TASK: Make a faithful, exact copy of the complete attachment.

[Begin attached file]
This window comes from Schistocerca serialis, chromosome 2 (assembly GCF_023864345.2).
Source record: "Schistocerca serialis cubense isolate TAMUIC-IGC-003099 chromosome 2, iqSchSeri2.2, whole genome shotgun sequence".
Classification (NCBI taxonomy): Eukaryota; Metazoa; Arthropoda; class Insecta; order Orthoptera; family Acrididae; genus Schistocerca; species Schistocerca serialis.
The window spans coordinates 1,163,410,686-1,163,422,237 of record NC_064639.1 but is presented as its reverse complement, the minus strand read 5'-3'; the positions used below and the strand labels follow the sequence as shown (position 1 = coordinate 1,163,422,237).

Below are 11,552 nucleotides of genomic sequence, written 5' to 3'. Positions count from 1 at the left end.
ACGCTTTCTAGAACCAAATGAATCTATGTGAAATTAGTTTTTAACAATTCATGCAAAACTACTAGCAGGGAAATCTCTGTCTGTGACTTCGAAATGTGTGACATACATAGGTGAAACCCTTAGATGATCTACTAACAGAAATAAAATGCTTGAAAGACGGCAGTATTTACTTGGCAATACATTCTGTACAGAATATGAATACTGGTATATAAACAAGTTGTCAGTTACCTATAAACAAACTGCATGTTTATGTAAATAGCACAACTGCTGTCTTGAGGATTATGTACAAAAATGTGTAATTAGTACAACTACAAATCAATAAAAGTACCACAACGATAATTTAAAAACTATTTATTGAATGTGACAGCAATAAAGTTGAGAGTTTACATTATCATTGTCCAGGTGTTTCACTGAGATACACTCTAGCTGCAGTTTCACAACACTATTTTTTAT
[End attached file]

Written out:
This window comes from Schistocerca serialis, chromosome 2 (assembly GCF_023864345.2).
Source record: "Schistocerca serialis cubense isolate TAMUIC-IGC-003099 chromosome 2, iqSchSeri2.2, whole genome shotgun sequence".
Classification (NCBI taxonomy): Eukaryota; Metazoa; Arthropoda; class Insecta; order Orthoptera; family Acrididae; genus Schistocerca; species Schistocerca serialis.
The window spans coordinates 1,163,410,686-1,163,422,237 of record NC_064639.1 but is presented as its reverse complement, the minus strand read 5'-3'; the positions used below and the strand labels follow the sequence as shown (position 1 = coordinate 1,163,422,237).

Below are 11,552 nucleotides of genomic sequence, written 5' to 3'. Positions count from 1 at the left end.
ACGCTTTCTAGAACCAAATGAATCTATGTGAAATTAGTTTTTAACAATTCATGCAAAACTACTAGCAGGGAAATCTCTGTCTGTGACTTCGAAATGTGTGACATACATAGGTGAAACCCTTAGATGATCTACTAACAGAAATAAAATGCTTGAAAGACGGCAGTATTTACTTGGCAATACATTCTGTACAGAATATGAATACTGGTATATAAACAAGTTGTCAGTTACCTATAAACAAACTGCATGTTTATGTAAATAGCACAACTGCTGTCTTGAGGATTATGTACAAAAATGTGTAATTAGTACAACTACAAATCAATAAAAGTACCACAACGATAATTTAAAAACTATTTATTGAATGTGACAGCAATAAAGTTGAGAGTTTACATTATCATTGTCCAGGTGTTTCACTGAGATACACTCTAGCTGCAGTTTCACAACACTATTTTTTAT